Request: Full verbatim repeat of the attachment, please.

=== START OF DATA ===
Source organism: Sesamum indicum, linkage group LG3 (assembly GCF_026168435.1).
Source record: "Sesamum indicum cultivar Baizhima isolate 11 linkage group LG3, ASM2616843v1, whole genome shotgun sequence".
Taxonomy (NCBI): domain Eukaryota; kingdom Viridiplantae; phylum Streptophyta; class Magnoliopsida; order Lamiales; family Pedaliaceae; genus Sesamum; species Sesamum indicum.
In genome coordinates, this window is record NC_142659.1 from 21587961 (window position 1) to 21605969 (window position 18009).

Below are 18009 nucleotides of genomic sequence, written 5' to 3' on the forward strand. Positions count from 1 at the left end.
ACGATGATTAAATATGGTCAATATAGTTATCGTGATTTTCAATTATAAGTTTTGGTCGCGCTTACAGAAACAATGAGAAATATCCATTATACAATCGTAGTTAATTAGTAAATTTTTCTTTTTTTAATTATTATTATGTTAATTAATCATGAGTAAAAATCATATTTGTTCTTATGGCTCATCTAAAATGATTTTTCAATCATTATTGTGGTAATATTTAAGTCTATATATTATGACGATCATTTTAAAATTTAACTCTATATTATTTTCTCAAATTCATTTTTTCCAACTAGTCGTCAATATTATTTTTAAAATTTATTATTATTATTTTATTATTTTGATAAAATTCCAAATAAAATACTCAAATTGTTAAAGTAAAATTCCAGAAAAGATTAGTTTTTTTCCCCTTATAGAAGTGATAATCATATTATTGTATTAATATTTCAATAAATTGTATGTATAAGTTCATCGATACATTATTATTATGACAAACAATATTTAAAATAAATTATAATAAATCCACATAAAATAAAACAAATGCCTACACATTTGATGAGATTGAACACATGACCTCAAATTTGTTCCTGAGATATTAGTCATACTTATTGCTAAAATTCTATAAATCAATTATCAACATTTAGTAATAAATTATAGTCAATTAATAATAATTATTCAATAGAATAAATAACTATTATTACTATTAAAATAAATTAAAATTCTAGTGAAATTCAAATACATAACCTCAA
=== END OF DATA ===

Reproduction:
Source organism: Sesamum indicum, linkage group LG3 (assembly GCF_026168435.1).
Source record: "Sesamum indicum cultivar Baizhima isolate 11 linkage group LG3, ASM2616843v1, whole genome shotgun sequence".
Taxonomy (NCBI): domain Eukaryota; kingdom Viridiplantae; phylum Streptophyta; class Magnoliopsida; order Lamiales; family Pedaliaceae; genus Sesamum; species Sesamum indicum.
In genome coordinates, this window is record NC_142659.1 from 21587961 (window position 1) to 21605969 (window position 18009).

Below are 18009 nucleotides of genomic sequence, written 5' to 3' on the forward strand. Positions count from 1 at the left end.
ACGATGATTAAATATGGTCAATATAGTTATCGTGATTTTCAATTATAAGTTTTGGTCGCGCTTACAGAAACAATGAGAAATATCCATTATACAATCGTAGTTAATTAGTAAATTTTTCTTTTTTTAATTATTATTATGTTAATTAATCATGAGTAAAAATCATATTTGTTCTTATGGCTCATCTAAAATGATTTTTCAATCATTATTGTGGTAATATTTAAGTCTATATATTATGACGATCATTTTAAAATTTAACTCTATATTATTTTCTCAAATTCATTTTTTCCAACTAGTCGTCAATATTATTTTTAAAATTTATTATTATTATTTTATTATTTTGATAAAATTCCAAATAAAATACTCAAATTGTTAAAGTAAAATTCCAGAAAAGATTAGTTTTTTTCCCCTTATAGAAGTGATAATCATATTATTGTATTAATATTTCAATAAATTGTATGTATAAGTTCATCGATACATTATTATTATGACAAACAATATTTAAAATAAATTATAATAAATCCACATAAAATAAAACAAATGCCTACACATTTGATGAGATTGAACACATGACCTCAAATTTGTTCCTGAGATATTAGTCATACTTATTGCTAAAATTCTATAAATCAATTATCAACATTTAGTAATAAATTATAGTCAATTAATAATAATTATTCAATAGAATAAATAACTATTATTACTATTAAAATAAATTAAAATTCTAGTGAAATTCAAATACATAACCTCAA